The Feminist Diaries,  Thoughts

Intersectional Feminism


There is a danger in the way feminism works.

I should elaborate.

There is a danger in the way white feminism works.

Everywhere we look there is something in the media. Reminding us of its unwillingness to take up how race, class and gender impact womanhood.

Take a look at the recent Pepsi advert in which Kendall Jenner leaves her modelling gig and joins a protest. She hands over a can of Pepsi to a white male officer who in turn receives it, turns to his colleague and smiles.

I can’t believe Kendall Jenner single-handedly stopped police brutality with a can of Pepsi. We should have been doing this from the start, guys!

Not only has Pepsi trivialised the Black Lives Matter movement, but they have given a white face to these protests and placed people of colour as side characters. Pepsi managed to further the erasure people of colour already experience in their daily lives. It’s like they’re saying, “All you need is a White Saviour™.”

We have to be mindful that feminism is not a one-type-fits-all, as much as the media would love for it to be.

For example, a white woman will not have the same experience as a black woman. However, trying to place everyone’s experience in a one-size-fits-all feminist view is erasing the experience of black women and other women of colour.

As Kimberlé Crenshaw wrote, “Because the intersectional experience is greater than the sum of racism and sexism, any analysis that does not take intersectionality into account cannot sufficiently address the particular manner in which Black women are subordinated. […] Similarly, feminism must include an analysis of race if it hopes to express the aspirations of non-white women.” 

Look at it this way: white women need to fight for women of colour and men need to fight for women so that we can fight against the different types of oppression equally.

“My feminism will be intersectional or it will be bullshit.” – Flavia Dzodan

P.S. DO NOT trust companies’ “progressive” ads. They don’t care about you. They only care about sales.


I may sound like a whiney bitch but I am merely here to state facts. As a woman, I am at the bottom of the shit pile. As a black woman, I’m probably below the bottom of the shit pile, like 2 or 3 metres below. Just for being black I am deemed as unattractive, unintelligent and just not womanly enough but that’s not the main issue here.

My feminism is not everyone’s feminism – white feminism doesn’t always include me. It skips past the issues that might be very important to me.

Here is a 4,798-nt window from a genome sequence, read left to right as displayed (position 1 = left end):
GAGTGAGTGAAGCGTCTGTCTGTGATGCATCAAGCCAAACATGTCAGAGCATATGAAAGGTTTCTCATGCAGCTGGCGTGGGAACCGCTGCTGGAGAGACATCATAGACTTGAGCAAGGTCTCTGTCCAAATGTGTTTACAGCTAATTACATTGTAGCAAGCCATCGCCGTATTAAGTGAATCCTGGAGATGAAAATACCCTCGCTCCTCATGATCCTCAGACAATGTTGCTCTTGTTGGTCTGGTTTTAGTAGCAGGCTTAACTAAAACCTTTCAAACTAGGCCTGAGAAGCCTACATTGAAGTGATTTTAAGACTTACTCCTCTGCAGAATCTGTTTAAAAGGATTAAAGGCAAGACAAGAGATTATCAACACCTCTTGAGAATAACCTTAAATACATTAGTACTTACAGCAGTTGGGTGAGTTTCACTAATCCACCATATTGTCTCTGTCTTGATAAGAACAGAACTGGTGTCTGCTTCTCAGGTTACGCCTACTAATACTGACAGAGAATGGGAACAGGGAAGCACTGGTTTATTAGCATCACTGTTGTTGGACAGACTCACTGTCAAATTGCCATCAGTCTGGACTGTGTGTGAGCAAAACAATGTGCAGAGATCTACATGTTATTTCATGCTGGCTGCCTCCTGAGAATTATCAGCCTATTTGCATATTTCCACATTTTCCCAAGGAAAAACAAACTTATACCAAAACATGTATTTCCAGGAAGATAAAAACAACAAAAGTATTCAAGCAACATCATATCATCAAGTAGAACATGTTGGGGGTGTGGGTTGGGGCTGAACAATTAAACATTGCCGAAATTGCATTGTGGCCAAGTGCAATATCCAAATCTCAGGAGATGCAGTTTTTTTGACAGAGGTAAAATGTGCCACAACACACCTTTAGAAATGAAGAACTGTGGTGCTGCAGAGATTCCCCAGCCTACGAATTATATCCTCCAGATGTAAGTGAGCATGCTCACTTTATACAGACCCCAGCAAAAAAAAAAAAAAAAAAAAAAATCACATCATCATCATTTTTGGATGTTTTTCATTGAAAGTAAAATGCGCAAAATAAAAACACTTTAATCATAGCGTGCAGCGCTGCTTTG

Let’s take it back to the women’s march that happened on a pretty much global scale. I was happy that it took place and I am so happy that women were able to take a stand for what they believe in etc etc etc. BUT I was also very weary and all too aware of how much was being ignored. Where were all these women during the black lives matter protest? Where were all these women when we asked them so stand with us in solidarity for other causes? Where was the police protection when we needed it? Why are we seen as a threat if we do not fit into this perfect ideal?

I have also found that certain demographics have feminism that is very sexually focused. Yes, I get it, pussy power yadda yadda yadda. But coloured women are still fighting for basic human rights. The people who are more likely to be at a disadvantage because of the way life is set up are women of colour (I hate that phrase but needs must); your pussy power isn’t really helping a woman who has been forced to flee her country because of lack of basic human rights. Maybe we should start with that first?

Can we also discuss why women aren’t seen as equal? Let’s just throw that one out there. Hypothetically if 100 white women were to be kidnapped (God forbid), what do you think would happen? Global uproar, media outlets on overdrive, money pumped into the police force and the army would be called. Because how can such a monstrosity happen?

Now, this actually happens every day but replace ‘100 white women’ with black women in DC, black women and girls in Nigeria, black women in Lewisham (a borough in London, with an alarmingly high rate of missing black girls). Where is the uproar? Where is the money? Why are we invisible?

I often wonder where the change starts. Then I realised the change cannot start with the oppressed because their voice is already stifled. White women, be accountable for your privilege. You have a lot of it, so let’s talk. We can all be great together! Stop overlooking your amazing counterparts, but stop and listen.

P.S. I’m still mad that a high number of WW voted for Trump, ya’ll really had one job but really what’s my business?


Read our last post on casual misogyny here. Start the series here.


  • Nancy

    That Pepsi ad did not have proper representation at all. It paints the wrong picture and I am sure the police won’t back down if someone hands them a Pepsi. (If only the world was that simple). I agree that feminism is not a one-for-all sort of package. Everyone experiences different treatment and there are multiple factors that contribute to their experience. One person cannot simply represent everyone. At the same time, if we’re fighting for a cause, we need to fight for everyone- not just a specific group. You have a big point that we all have to fight for each other.

    I see an issue where certain people only fight for themselves and not for others. Mutay has a really good point about the type of people who go out for Women’s marches vs. the type of people who go out for Black Lives Matter marches. We have a lot to improve in this world. A lot of WoC + WW are fighting for women’s rights – regardless of skin color. Meanwhile, where are the WP at when there are BLM protests? There’s not really a balance and what kind of message does this bring out?

  • manikreigun

    As a man, I found the ‘feminist’ movement interesting and strange at the same time. And as a MAN, it would be hard to be labelled as a ‘typical douchebag filthy man’ that disagrees and disrespects a female. It is timely and refreshing to have your thoughts that are unique and does not need to ‘hijack’ a movement. ‘Some’ feminist movements felt exclusive, rather than inclusive. It does not mean one party is offended that they are right, or whoever shouts the loudest are strong and smart.

    I would truly pursue and support equality, empowerment and to value the very basic foundations of humanity. We are in 2017. Yes, there are still tons of stuff to change and could be made better, but we need to this together regardless of gender, race or beliefs.

  • Rezina

    I love this post!! and yes feminism is definitely not one type fits all. I’m also tired of the “white savior” and how much it gets overlooked, especially in Hollywood. I get even more disappointed when people of color ignore it and instead make movies centered around a white savior because that actor will sell more movies. I meet lots of Asian people who don’t think it’s a big deal when they’re also the ones helping create that problem.